Ventricular fibrillation is a condition in which the heart's electrical activity becomes disordered. When this happens, the heart's ventricles, the lower chambers that pump blood, contract in a rapid, unsynchronized way. The ventricles "flutter" rather than beat, causing the heart to pump little or no blood. Ventricular fibrillation is life-threatening and requires prompt treatment. Collapse and sudden cardiac death will follow in minutes unless medical help is provided immediately. If treated in time, ventricular fibrillation can be converted into a normal rhythm by shocking the heart with a device called a defibrillator.
An effective way to correct life-threatening rhythms is by using an electronic device called an implantable cardioverter defibrillator, which shocks the heart to normalize the heartbeat if the heart's own electrical signals become disordered.
Our Approach to Ventricular Fibrillation
Over the past decades, UCSF has helped pioneer breakthroughs in the understanding and treatment of arrhythmias, or heart rhythm disorders, such as ventricular fibrillation. We offer comprehensive evaluations to pinpoint the source of the arrhythmia, as well as the most innovative treatments available to restore the heart's normal rhythm.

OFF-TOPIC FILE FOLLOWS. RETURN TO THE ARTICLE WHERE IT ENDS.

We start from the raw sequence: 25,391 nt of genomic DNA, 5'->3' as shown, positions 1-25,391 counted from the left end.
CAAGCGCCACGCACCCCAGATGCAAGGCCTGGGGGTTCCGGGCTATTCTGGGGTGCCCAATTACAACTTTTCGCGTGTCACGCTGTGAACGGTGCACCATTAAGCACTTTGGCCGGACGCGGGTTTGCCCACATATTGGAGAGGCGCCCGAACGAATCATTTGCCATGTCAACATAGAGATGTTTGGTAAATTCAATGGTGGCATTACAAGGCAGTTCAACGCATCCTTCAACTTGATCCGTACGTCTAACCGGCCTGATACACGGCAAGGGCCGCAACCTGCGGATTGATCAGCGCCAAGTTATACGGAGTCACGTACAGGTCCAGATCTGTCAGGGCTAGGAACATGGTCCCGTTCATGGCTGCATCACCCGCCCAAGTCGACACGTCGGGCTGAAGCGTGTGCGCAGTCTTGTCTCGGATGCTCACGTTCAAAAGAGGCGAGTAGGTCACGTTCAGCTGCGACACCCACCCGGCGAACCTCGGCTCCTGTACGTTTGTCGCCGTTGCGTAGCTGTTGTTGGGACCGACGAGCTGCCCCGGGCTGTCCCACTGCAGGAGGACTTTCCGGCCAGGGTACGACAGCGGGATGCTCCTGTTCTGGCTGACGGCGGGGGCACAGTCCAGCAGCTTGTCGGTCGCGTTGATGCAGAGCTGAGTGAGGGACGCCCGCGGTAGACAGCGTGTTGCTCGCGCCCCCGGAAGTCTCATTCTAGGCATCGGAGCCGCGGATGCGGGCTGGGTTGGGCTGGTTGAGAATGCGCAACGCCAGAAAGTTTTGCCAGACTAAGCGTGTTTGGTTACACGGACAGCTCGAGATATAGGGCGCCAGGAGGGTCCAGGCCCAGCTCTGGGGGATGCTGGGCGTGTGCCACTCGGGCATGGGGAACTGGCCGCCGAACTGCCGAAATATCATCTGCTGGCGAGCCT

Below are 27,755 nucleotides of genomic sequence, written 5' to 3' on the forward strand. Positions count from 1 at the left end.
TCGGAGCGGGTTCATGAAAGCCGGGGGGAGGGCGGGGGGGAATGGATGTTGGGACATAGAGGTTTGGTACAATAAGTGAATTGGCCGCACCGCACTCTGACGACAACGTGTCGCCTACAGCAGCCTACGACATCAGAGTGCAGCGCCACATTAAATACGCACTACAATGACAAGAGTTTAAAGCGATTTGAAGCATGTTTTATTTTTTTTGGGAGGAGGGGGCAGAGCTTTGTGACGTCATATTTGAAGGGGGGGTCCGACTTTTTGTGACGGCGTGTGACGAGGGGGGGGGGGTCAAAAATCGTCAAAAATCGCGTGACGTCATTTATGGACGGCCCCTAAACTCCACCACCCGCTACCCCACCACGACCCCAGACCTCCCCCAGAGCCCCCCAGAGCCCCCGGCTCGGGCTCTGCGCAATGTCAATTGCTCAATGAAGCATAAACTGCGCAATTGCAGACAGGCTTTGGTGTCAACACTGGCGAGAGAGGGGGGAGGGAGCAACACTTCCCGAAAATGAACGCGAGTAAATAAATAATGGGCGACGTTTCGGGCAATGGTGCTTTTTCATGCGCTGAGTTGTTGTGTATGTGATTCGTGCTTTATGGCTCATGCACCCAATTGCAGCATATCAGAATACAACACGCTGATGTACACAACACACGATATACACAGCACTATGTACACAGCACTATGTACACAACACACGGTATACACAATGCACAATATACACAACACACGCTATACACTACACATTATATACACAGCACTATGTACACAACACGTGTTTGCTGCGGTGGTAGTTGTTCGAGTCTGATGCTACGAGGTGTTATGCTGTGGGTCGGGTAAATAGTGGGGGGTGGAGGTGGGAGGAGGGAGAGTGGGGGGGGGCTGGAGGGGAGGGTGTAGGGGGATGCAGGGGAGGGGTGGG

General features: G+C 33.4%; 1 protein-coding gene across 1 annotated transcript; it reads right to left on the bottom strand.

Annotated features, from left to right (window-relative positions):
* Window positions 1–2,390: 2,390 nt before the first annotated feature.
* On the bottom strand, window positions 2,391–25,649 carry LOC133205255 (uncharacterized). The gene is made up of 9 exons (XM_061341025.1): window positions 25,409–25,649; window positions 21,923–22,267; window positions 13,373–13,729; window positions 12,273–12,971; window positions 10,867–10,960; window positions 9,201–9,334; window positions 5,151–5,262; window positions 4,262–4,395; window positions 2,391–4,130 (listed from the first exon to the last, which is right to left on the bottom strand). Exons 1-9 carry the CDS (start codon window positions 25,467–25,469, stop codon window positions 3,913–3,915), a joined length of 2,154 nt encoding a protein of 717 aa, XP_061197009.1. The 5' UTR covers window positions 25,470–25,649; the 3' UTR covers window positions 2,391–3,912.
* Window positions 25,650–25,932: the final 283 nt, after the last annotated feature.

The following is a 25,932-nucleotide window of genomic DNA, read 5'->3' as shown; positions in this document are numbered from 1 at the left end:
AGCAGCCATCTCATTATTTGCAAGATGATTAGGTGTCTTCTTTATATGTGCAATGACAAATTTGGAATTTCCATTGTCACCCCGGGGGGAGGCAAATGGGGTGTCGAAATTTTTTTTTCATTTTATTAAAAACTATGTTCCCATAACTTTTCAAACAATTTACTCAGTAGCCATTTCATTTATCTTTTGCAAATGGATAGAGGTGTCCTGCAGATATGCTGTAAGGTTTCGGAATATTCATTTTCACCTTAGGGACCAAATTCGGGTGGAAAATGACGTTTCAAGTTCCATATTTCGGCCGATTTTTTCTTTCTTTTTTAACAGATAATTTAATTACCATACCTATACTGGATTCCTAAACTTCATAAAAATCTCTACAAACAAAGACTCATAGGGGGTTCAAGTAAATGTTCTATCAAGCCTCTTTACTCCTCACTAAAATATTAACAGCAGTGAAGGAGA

Treatments to prevent ventricular fibrillation include medications and implantable cardioverter defibrillators (ICDs), devices that can detect abnormal heartbeats and deliver an electrical shock to reset the heart's normal rhythm. UCSF participated in the clinical trials that led to the FDA's approval of ICDs, and we offer expert care before, during and after insertion of the ICD.
While providing specialized, tailored care is our primary focus, we are also dedicated to finding new treatments through research. Patients who choose to participate in clinical trials may have access to experimental therapies, devices or medications that might work better for them than the established options.
UCSF Health medical specialists have reviewed this information. It is for educational purposes only and is not intended to replace the advice of your doctor or other health care provider. We encourage you to discuss any questions or concerns you may have with your provider.